Whitney: Coming to grips with ethics reform
South Dakota Legislature members are grappling with the reality of how Initiated Measure 22 might change the way they perform their duties.
Just hours after South Dakota voters adopted Initiated Measure 22 in an election-night surprise, the establishment’s outrage machine kicked in.
An overdue effort to revise lobbying and campaign finance laws while establishing a state ethics commission was portrayed as an uppity annoyance for powerful people in Pierre.
Gov. Dennis Daugaard derided IM 22 as a “mess,” bemoaning the public financing of political campaigns. Tony Venhuizen, Daugaard’s chief of staff, said the measure was “very badly drafted and vague,” with lobbying restrictions that could cause legislators and other officials to leave their posts.
State senator Blake Curd, under scrutiny in the past for conflicts of interest, lashed out at “activists from out of state” who had swindled South Dakota voters with a hidden agenda.
So nefarious are the new laws that Curd and a group of fellow Republican lawmakers joined a conservative activist group in a lawsuit seeking to have the 34-page document dismissed as unconstitutional.
The will of the voters, who passed the measure with 52 percent of nearly 350,000 ballots cast, was deemed secondary to the inconvenience felt by a ruling party that stubbornly adheres to the state axiom of doing things “the way we’ve always done them.”
The very notion of prohibiting elected officials from accepting gifts of more than $100 annually from lobbying groups was treated as a punch line in state GOP talking points.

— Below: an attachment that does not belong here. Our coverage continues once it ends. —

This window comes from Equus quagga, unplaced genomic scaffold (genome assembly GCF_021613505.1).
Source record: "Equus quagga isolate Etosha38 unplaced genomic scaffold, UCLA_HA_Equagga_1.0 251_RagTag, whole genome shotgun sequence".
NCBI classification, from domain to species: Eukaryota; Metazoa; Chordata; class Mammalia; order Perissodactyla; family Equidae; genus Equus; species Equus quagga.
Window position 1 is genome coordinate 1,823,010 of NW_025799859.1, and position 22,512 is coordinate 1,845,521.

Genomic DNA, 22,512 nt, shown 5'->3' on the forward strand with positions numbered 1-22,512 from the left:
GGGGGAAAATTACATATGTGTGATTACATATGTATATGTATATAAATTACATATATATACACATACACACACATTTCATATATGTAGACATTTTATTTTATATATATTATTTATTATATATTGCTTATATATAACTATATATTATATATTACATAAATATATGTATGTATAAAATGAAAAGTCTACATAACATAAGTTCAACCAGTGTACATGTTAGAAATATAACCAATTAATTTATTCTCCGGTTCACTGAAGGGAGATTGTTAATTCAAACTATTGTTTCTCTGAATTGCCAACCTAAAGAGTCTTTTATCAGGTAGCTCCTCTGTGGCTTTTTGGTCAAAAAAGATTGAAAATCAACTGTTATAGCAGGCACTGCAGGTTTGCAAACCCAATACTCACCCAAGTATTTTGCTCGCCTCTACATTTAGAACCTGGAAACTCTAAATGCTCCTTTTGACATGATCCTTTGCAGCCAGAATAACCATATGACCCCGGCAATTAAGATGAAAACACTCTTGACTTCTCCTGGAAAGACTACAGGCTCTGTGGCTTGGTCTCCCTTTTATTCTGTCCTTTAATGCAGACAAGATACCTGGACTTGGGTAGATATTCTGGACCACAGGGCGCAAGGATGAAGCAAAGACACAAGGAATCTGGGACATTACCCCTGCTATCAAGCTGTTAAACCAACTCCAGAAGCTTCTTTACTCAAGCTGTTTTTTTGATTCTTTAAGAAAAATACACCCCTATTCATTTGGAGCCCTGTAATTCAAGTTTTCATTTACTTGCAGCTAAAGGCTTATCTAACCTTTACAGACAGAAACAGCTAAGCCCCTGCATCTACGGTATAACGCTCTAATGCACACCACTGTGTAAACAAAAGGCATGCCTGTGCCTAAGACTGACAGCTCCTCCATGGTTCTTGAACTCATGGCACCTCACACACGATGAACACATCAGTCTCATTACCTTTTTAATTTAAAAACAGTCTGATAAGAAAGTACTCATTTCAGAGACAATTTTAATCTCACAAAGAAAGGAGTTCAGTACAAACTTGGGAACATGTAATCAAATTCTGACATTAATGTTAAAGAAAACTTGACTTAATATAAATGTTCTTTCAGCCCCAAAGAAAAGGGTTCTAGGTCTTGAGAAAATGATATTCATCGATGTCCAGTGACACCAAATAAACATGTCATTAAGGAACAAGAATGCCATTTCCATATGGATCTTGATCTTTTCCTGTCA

Never mind that South Dakota was the only state in the union without such restrictions and one of only eight without an ethics commission, leading the Pulitzer Prize-winning Center for Public Integrity to give the Mount Rushmore State a national rank of 47th in deterring government corruption.
Never mind that scandals such as EB-5 and Gear Up offer disturbing examples of lack of transparency and accountability, leaving lawsuits and tragedy in their wake. Secrecy surrounding the removal of top state finance official Jason Dilges from his position only reinforces the perception that open government is shuttered quickly when things get uncomfortable.
Were South Dakota citizens really “hoodwinked” into voting for IM 22, as some have suggested? Or did they take a hard look at business as usual in Pierre and decide that change is not necessarily a dirty word?
“People are appalled at some of the things that have happened,” says Rick Weiland, the 2014 Democratic U.S. Senate candidate who helped spearhead the measure through his Take It Back organization. “When you don’t have checks and balances, you leave yourself open to corruption. Most of these new laws reflect a national standard, but they’re tough to swallow for those who are used to doing things a certain way.”
Gift restrictions for state officials and staff members have sparked confusion, with much legislative wailing about whether attending certain events or accepting contributions will lead to violations of the lobbying law.
Part of the ethics commission’s role will be to provide clarity and logistical flexibility when interpreting those guidelines, just as nearby states streamlined their ground rules.
Nebraska’s monthly gift limit of $50 includes among its exceptions “breakfast, luncheon, dinner, or other refreshments consisting of food and beverage provided for immediate consumption,” keeping the time-honored legislative tradition of free meals intact.